An Open Letter to
Developing Country Governments
We believe that the G33 and other alliances of developing and least developed countries should stand its ground under current circumstances when the SP/SSM proposals are being attacked particularly by developed countries.
A lot of discussions during the WTO General Council meeting on October 10, 2006 pointed to increasing pressure on developing countries to be more "flexible" on the SP/SSM proposal. The World Bank recently published its report on the implications of special products on poverty in low-income countries that is obviously a campaign strategy against the SP/SSM proposal of developing countries in the WTO. All these lead to possible blame-shifting from the US/EU to developing countries in the ongoing efforts to resume the WTO negotiations.
Peasant groups, farmers' networks and civil society organizations from all over the world believe that the rise of the G33 and other developing/or Southern country alliances within the WTO is a welcome move.
We are calling on our respective governments to continue to protect the welfare and livelihood of family farms and small agricultural stakeholders.
We call on our agriculture negotiators to remain firm and united in advocating for food security, livelihood security and rural development and hold their fort on the maximum position on SP/SSM.
Specifically, we are counting on you to consistentl push for SPs' exemptions from tariff reduction and TRQ commitments and for these products to be accorded with SSM protection.
We urge the G33 states to involve family farmers and small agricultural stakeholders, especially women, in the process of selecting which products should be accorded SP status, in defining the treatment for these products and in firming up concrete mechanisms for the adoption and implementation of SSM. The participation of the various stakeholders in these processes will help ensure that SP and SSM mechanisms mirror the interest of constituents of agriculture in developing countries.
We agree that the indicators to be developed should be based on the general criteria of food security, livelihood security and rural development needs of developing countries. However, these indicators should look into the qualitative rather than the quantitative significance of particular products or sectors to a country's economy and society.
Relatedly, indicators should not be limited to national or macro-based figures but into the importance of a product at a regional or local level.
Finally, these indicators should reflect the gender differential impact of trade.
We caution our governments against putting SP/SSM on the line to get concessions in other negotiating areas, such as NAMA and GATS. If anything, SP/SSM are overdue and partial compensatory mechanisms to address the basic inequalities of the Uruguay Round Agreement and the devastating consequences of the Agreement on the lives of small farmers.
We also urge you to integrate SP/SSM as inherent components of regional and bi-lateral trade agreements to ensure coherent agriculture policy scheme that would promote genuine national interest in bilateral and multilateral trade negotiations.
We ask you to listen to and support the sectors strategic to your food security and sovereignty, livelihood and rural development concerns. Your support will ensure that trade policies contribute to the upliftment, rather than the marginalization of your small farmers and fishers, rural women and agricultural workers.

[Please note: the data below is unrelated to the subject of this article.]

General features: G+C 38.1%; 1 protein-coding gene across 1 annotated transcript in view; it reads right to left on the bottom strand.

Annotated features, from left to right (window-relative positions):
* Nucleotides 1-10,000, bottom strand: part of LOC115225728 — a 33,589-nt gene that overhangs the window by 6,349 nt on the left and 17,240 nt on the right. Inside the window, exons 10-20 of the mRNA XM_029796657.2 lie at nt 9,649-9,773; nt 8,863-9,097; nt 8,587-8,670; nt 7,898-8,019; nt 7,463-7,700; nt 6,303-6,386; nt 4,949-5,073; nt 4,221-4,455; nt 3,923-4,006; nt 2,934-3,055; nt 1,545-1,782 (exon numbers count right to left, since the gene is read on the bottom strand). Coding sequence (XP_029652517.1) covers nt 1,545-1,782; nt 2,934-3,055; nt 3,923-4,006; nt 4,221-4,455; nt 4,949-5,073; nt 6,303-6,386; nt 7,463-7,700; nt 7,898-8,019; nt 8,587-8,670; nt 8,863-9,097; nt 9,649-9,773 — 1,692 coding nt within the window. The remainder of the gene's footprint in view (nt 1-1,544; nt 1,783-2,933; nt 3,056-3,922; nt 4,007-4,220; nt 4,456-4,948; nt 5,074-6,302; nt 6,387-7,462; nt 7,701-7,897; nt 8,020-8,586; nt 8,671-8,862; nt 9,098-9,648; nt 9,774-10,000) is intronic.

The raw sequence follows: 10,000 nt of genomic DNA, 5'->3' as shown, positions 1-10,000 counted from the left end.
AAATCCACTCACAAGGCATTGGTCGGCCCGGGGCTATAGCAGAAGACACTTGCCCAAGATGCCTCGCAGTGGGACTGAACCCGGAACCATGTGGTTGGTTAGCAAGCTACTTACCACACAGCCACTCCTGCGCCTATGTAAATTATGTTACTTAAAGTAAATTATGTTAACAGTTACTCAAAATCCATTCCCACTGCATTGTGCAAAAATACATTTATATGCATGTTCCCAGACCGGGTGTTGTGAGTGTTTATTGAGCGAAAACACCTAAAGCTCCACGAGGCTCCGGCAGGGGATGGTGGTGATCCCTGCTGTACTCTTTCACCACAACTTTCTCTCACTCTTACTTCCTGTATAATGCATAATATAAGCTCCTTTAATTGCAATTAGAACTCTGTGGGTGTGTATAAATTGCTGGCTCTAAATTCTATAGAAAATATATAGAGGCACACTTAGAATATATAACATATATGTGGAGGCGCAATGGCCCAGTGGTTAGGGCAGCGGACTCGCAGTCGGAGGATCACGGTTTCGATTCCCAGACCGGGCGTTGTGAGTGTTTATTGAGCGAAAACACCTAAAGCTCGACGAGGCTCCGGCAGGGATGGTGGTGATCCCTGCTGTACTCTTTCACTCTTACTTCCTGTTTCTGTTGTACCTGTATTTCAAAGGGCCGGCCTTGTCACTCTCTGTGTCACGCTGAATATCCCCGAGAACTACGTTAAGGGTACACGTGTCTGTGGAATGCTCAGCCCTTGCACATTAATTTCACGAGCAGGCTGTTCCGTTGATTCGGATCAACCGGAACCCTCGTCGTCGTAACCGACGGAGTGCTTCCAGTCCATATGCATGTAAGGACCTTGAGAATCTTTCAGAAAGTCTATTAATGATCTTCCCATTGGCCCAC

Philippine Rural Reconstruction Movement (PRRM)
Pambansang Kilusan ng mga Samahang Magsasaka(PAKISAMA)
Action for Economic Reforms (Philippines)
Southeast Asia Regional Initiatives for Community Empowerment (SEARICE)
Management and Organizational Development for Empowerment (MODE)
Food Sovereignty Watch - Mindanao Philippines
Integrated Rural Development Foundation (IRDF)
Philippine NGO Coalition for Food Sovereignty and Fair Trade (PNLC)
OXFAM GB Philippines
Catholic Bishops Conference of the Philippines-National Secretariat of Social Action, Justics and Peace/ CARITAS Philippines
PhilDHRRA (Philippine Partnership for the Development of Human Resources in Rural Areas
Koalisi untuk Rakyat Kadaulatan Pangan (Peoples'Coalition for Food Sovereignty) - Indonesia
Southeast Asian Council for Food Security and Fair Trade (SEACON) (Malaysia-based)
International Gender and Trade Network (Asia/Geneva)
Asian Partnership forthe Development of Human Resources in Rural Asia (AsiadHRRA)
Asian Farmers' Association for Sustainable Rural Development (AFA)(Regional Organization)
OAKLAND INSTITUTE- (US-BASED)
Centre for Trade and Development (CENTAD) New Delhi, India
Friends of the Earth-Malaysia
Consumer Association of Penang (Malaysia)
Economic Justice & Development Org (EJAD)(Islamabad-Pakistan)
Asia Pacific Research Network
Arup Rahee, LOKOJ INSTITUTE, Dhaka, Bangladesh
Krishan Bir Chaudhary, Executive Chairman, Bharat Krishak Samaj, (Farmers' Forum India) New Delhi, INDIA
Cambodian Center for Study and Development in Agriculture (CEDAC-Cambodia)
Shahid Zia, Executive Director, Lok Sanjh, Wasim Wagha
Indigenous Peoples of Indus & Tribal of Suleiman Mountains
DAMAAN Development Organization
Institute for Global Justice (IGJ), Jl. Diponegoro 9, Jakarta 10310, Indonesia
ACTION AID INTERNATIONAL
Canadian Food Grains Bank
Third World Network (TWN)
Justice, Peace and Integrity of the Creation" of the Missionaries of Afrika
Humanitarian Group for Social Development (Lebanon)